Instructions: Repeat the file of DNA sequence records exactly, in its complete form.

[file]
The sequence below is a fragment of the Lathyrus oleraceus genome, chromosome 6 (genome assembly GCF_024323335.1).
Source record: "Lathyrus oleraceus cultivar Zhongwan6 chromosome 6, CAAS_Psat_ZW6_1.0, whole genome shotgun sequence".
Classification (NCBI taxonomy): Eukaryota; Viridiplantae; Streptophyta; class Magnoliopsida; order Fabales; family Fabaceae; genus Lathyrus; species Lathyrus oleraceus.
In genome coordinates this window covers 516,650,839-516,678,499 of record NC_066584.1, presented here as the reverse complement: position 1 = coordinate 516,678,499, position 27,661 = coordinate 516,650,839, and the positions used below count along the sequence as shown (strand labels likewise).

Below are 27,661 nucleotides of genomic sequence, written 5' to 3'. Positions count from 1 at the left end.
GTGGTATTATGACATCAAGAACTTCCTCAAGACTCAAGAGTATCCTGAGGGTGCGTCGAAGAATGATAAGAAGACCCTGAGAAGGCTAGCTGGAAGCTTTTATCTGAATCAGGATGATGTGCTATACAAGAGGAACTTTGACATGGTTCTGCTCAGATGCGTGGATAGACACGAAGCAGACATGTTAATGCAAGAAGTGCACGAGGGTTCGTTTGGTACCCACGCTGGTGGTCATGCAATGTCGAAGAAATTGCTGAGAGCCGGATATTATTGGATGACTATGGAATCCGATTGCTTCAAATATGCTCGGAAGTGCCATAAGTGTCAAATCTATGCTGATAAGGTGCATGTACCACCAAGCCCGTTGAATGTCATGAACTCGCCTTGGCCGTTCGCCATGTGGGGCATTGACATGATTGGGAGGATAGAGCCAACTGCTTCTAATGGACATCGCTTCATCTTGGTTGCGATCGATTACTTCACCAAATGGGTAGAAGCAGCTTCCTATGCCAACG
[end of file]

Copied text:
The sequence below is a fragment of the Lathyrus oleraceus genome, chromosome 6 (genome assembly GCF_024323335.1).
Source record: "Lathyrus oleraceus cultivar Zhongwan6 chromosome 6, CAAS_Psat_ZW6_1.0, whole genome shotgun sequence".
Classification (NCBI taxonomy): Eukaryota; Viridiplantae; Streptophyta; class Magnoliopsida; order Fabales; family Fabaceae; genus Lathyrus; species Lathyrus oleraceus.
In genome coordinates this window covers 516,650,839-516,678,499 of record NC_066584.1, presented here as the reverse complement: position 1 = coordinate 516,678,499, position 27,661 = coordinate 516,650,839, and the positions used below count along the sequence as shown (strand labels likewise).

Below are 27,661 nucleotides of genomic sequence, written 5' to 3'. Positions count from 1 at the left end.
GTGGTATTATGACATCAAGAACTTCCTCAAGACTCAAGAGTATCCTGAGGGTGCGTCGAAGAATGATAAGAAGACCCTGAGAAGGCTAGCTGGAAGCTTTTATCTGAATCAGGATGATGTGCTATACAAGAGGAACTTTGACATGGTTCTGCTCAGATGCGTGGATAGACACGAAGCAGACATGTTAATGCAAGAAGTGCACGAGGGTTCGTTTGGTACCCACGCTGGTGGTCATGCAATGTCGAAGAAATTGCTGAGAGCCGGATATTATTGGATGACTATGGAATCCGATTGCTTCAAATATGCTCGGAAGTGCCATAAGTGTCAAATCTATGCTGATAAGGTGCATGTACCACCAAGCCCGTTGAATGTCATGAACTCGCCTTGGCCGTTCGCCATGTGGGGCATTGACATGATTGGGAGGATAGAGCCAACTGCTTCTAATGGACATCGCTTCATCTTGGTTGCGATCGATTACTTCACCAAATGGGTAGAAGCAGCTTCCTATGCCAACG